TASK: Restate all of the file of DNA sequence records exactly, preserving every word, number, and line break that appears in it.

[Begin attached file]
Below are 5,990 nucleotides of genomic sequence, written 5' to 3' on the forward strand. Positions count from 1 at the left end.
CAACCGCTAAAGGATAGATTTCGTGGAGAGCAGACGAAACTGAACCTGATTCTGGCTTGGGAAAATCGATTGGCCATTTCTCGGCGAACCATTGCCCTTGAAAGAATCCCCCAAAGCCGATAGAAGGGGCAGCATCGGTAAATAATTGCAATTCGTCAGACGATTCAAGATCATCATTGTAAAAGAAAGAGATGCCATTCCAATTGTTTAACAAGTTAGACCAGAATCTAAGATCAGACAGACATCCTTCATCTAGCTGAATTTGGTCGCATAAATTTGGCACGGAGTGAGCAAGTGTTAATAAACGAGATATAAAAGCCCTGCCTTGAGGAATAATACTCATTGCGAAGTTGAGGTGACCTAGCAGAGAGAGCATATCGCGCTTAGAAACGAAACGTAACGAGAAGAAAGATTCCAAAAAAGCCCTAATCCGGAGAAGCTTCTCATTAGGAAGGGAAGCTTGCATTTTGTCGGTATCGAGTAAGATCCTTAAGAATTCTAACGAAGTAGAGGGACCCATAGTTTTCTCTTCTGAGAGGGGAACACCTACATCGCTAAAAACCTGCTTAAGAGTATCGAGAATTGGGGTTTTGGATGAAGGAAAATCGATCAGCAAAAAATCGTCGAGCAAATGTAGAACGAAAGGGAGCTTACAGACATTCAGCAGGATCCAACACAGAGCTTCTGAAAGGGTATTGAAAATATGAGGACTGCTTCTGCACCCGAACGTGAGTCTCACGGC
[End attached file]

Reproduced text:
Below are 5,990 nucleotides of genomic sequence, written 5' to 3' on the forward strand. Positions count from 1 at the left end.
CAACCGCTAAAGGATAGATTTCGTGGAGAGCAGACGAAACTGAACCTGATTCTGGCTTGGGAAAATCGATTGGCCATTTCTCGGCGAACCATTGCCCTTGAAAGAATCCCCCAAAGCCGATAGAAGGGGCAGCATCGGTAAATAATTGCAATTCGTCAGACGATTCAAGATCATCATTGTAAAAGAAAGAGATGCCATTCCAATTGTTTAACAAGTTAGACCAGAATCTAAGATCAGACAGACATCCTTCATCTAGCTGAATTTGGTCGCATAAATTTGGCACGGAGTGAGCAAGTGTTAATAAACGAGATATAAAAGCCCTGCCTTGAGGAATAATACTCATTGCGAAGTTGAGGTGACCTAGCAGAGAGAGCATATCGCGCTTAGAAACGAAACGTAACGAGAAGAAAGATTCCAAAAAAGCCCTAATCCGGAGAAGCTTCTCATTAGGAAGGGAAGCTTGCATTTTGTCGGTATCGAGTAAGATCCTTAAGAATTCTAACGAAGTAGAGGGACCCATAGTTTTCTCTTCTGAGAGGGGAACACCTACATCGCTAAAAACCTGCTTAAGAGTATCGAGAATTGGGGTTTTGGATGAAGGAAAATCGATCAGCAAAAAATCGTCGAGCAAATGTAGAACGAAAGGGAGCTTACAGACATTCAGCAGGATCCAACACAGAGCTTCTGAAAGGGTATTGAAAATATGAGGACTGCTTCTGCACCCGAACGTGAGTCTCACGGC